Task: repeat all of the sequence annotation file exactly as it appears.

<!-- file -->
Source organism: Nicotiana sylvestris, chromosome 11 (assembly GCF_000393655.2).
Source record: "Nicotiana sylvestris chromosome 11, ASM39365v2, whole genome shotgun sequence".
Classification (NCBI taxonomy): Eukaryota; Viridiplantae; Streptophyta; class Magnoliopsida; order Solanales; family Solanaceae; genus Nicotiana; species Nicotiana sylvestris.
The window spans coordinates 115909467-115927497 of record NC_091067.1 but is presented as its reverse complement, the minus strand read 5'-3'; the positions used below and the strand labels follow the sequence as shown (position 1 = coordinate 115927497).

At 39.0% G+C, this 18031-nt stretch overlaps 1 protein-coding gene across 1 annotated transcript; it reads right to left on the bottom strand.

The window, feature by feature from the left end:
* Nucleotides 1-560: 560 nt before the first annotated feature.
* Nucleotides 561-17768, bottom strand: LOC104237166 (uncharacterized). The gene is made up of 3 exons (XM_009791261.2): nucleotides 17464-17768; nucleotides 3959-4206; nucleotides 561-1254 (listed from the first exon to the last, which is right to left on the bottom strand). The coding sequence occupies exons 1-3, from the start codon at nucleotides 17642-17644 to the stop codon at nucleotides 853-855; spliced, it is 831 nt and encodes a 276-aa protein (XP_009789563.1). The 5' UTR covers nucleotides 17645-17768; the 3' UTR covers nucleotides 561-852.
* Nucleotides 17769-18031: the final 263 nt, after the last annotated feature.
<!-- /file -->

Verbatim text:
Source organism: Nicotiana sylvestris, chromosome 11 (assembly GCF_000393655.2).
Source record: "Nicotiana sylvestris chromosome 11, ASM39365v2, whole genome shotgun sequence".
Classification (NCBI taxonomy): Eukaryota; Viridiplantae; Streptophyta; class Magnoliopsida; order Solanales; family Solanaceae; genus Nicotiana; species Nicotiana sylvestris.
The window spans coordinates 115909467-115927497 of record NC_091067.1 but is presented as its reverse complement, the minus strand read 5'-3'; the positions used below and the strand labels follow the sequence as shown (position 1 = coordinate 115927497).

At 39.0% G+C, this 18031-nt stretch overlaps 1 protein-coding gene across 1 annotated transcript; it reads right to left on the bottom strand.

The window, feature by feature from the left end:
* Nucleotides 1-560: 560 nt before the first annotated feature.
* Nucleotides 561-17768, bottom strand: LOC104237166 (uncharacterized). The gene is made up of 3 exons (XM_009791261.2): nucleotides 17464-17768; nucleotides 3959-4206; nucleotides 561-1254 (listed from the first exon to the last, which is right to left on the bottom strand). The coding sequence occupies exons 1-3, from the start codon at nucleotides 17642-17644 to the stop codon at nucleotides 853-855; spliced, it is 831 nt and encodes a 276-aa protein (XP_009789563.1). The 5' UTR covers nucleotides 17645-17768; the 3' UTR covers nucleotides 561-852.
* Nucleotides 17769-18031: the final 263 nt, after the last annotated feature.